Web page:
To the start of UK banking sector results with the comments from Barclays (BARC). Yes, I have been an owner for a while and my musings here in October look inspired as we have seen a pleasant 40% share price rise over the last four months. Timing matters. Of course there are plenty of issues out there, after all a bank in a period of economic challenges always has plenty of issues...
Inevitably there was a decline in profit before tax from more than £6 billion in 2019 to around half of this at £3.2 billion in 2020. Why the decline? It was primarily driven by material increased impairment charges due to the deterioration in economic outlook driven by the COVID-19 pandemic. No surprises there. Barclays may say that ‘2021 impairment charges are expected to be materially lower’, but there are still a few questions out there. Still the CEO did observe that he sees many individuals paying down their credit card bills and saving more money in their bank account, ready to spend when economic shutdowns start to reverse.
The real excitement for Barclays is in its investment banking business where it noted that there was 'more consistency in investment banking results' than many think. Investment banking is a different angle for Barclays than the other big UK FTSE 100 banks and it is fair to say it has performed well both here and in the US. However, the backdrop of rising markets and equity/bond enthusiasm is a good chunk of the reasons why, especially as a few other companies decided back in 2017-18 to wind down their efforts. No doubt this is something to do with the backdrop of Barclays CEO Jes Staley and his American nationality. And of course deep value investors can find angles from a company that still tracks a 10%+ return on tangible equity (RoTE), whilst only obtaining 3.2% last year thanks to COVID-19 and its mainstream banking/lending business.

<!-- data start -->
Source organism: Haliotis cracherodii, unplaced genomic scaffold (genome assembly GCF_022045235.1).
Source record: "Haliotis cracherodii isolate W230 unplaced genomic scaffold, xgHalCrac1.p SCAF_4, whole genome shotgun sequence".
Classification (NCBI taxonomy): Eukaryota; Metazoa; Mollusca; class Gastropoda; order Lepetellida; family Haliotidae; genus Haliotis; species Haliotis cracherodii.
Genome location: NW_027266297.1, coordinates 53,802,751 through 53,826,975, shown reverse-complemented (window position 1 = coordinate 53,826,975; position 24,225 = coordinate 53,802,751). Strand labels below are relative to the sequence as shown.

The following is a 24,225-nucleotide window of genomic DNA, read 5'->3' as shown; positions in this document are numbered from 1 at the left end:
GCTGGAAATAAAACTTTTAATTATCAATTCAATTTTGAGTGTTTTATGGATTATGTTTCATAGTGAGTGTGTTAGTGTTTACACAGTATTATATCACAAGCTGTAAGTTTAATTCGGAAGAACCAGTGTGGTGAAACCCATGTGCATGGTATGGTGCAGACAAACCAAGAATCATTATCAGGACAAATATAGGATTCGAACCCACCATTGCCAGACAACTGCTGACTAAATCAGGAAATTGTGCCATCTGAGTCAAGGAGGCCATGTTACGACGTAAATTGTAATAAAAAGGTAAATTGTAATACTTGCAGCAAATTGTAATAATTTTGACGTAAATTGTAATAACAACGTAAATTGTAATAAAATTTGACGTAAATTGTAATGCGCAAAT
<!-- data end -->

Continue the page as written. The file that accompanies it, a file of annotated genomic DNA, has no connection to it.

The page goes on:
Reflecting its hopes going forward Barclays announced a £700 million share buyback plan and - wait for it - the return of a dividend. Now this is only 1p a share, so this particular yield is less than a single percent...but at least it is paying something. The combined cost is about five pence a share, equivalent to a 3.3% effective yield. Not amazing but investors at least can see a restart of returning cash to owners. In short Barclays is still cheap if the UK economy and the global market continue to improve in 2021. This is certainly not for everyone but my conclusion is to hold onto my position and not book the profits yet, as I believe the next year will see a closer to 200p share price. And I get that sub 1% cash dividend too!
Filed under: Barclays, Neil Woodford, Pensana, Dave Sefton, TomWinnifrith.com, Barrick Gold
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